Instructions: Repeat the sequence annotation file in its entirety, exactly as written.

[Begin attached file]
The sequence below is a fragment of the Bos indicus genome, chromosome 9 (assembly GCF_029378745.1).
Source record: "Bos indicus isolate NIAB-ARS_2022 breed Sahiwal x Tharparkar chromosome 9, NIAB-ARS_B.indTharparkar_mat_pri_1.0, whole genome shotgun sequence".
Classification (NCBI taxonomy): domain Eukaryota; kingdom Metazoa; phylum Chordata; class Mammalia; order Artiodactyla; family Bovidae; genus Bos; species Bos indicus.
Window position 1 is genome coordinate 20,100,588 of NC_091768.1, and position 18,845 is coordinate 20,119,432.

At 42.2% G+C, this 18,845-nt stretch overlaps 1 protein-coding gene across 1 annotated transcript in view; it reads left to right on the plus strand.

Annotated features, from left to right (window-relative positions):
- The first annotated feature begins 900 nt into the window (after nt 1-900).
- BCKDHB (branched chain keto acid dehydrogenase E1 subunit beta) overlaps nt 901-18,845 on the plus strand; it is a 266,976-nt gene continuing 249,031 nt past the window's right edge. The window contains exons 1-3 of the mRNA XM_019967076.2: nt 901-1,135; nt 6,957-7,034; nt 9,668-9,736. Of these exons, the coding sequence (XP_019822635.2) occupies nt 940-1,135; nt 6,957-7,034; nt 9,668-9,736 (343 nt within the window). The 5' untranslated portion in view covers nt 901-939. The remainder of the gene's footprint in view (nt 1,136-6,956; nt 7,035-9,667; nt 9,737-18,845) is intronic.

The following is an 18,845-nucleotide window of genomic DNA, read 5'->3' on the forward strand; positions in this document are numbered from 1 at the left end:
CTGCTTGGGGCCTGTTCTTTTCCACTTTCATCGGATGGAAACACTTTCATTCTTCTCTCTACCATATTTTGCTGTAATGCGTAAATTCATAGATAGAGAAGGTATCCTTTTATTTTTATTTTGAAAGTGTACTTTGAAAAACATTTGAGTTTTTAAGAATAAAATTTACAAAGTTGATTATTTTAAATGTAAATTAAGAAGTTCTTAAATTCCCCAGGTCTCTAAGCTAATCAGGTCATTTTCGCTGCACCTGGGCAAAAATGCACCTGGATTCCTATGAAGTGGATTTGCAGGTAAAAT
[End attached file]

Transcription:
The sequence below is a fragment of the Bos indicus genome, chromosome 9 (assembly GCF_029378745.1).
Source record: "Bos indicus isolate NIAB-ARS_2022 breed Sahiwal x Tharparkar chromosome 9, NIAB-ARS_B.indTharparkar_mat_pri_1.0, whole genome shotgun sequence".
Classification (NCBI taxonomy): domain Eukaryota; kingdom Metazoa; phylum Chordata; class Mammalia; order Artiodactyla; family Bovidae; genus Bos; species Bos indicus.
Window position 1 is genome coordinate 20,100,588 of NC_091768.1, and position 18,845 is coordinate 20,119,432.

At 42.2% G+C, this 18,845-nt stretch overlaps 1 protein-coding gene across 1 annotated transcript in view; it reads left to right on the plus strand.

Annotated features, from left to right (window-relative positions):
- The first annotated feature begins 900 nt into the window (after nt 1-900).
- BCKDHB (branched chain keto acid dehydrogenase E1 subunit beta) overlaps nt 901-18,845 on the plus strand; it is a 266,976-nt gene continuing 249,031 nt past the window's right edge. The window contains exons 1-3 of the mRNA XM_019967076.2: nt 901-1,135; nt 6,957-7,034; nt 9,668-9,736. Of these exons, the coding sequence (XP_019822635.2) occupies nt 940-1,135; nt 6,957-7,034; nt 9,668-9,736 (343 nt within the window). The 5' untranslated portion in view covers nt 901-939. The remainder of the gene's footprint in view (nt 1,136-6,956; nt 7,035-9,667; nt 9,737-18,845) is intronic.

The following is an 18,845-nucleotide window of genomic DNA, read 5'->3' on the forward strand; positions in this document are numbered from 1 at the left end:
CTGCTTGGGGCCTGTTCTTTTCCACTTTCATCGGATGGAAACACTTTCATTCTTCTCTCTACCATATTTTGCTGTAATGCGTAAATTCATAGATAGAGAAGGTATCCTTTTATTTTTATTTTGAAAGTGTACTTTGAAAAACATTTGAGTTTTTAAGAATAAAATTTACAAAGTTGATTATTTTAAATGTAAATTAAGAAGTTCTTAAATTCCCCAGGTCTCTAAGCTAATCAGGTCATTTTCGCTGCACCTGGGCAAAAATGCACCTGGATTCCTATGAAGTGGATTTGCAGGTAAAAT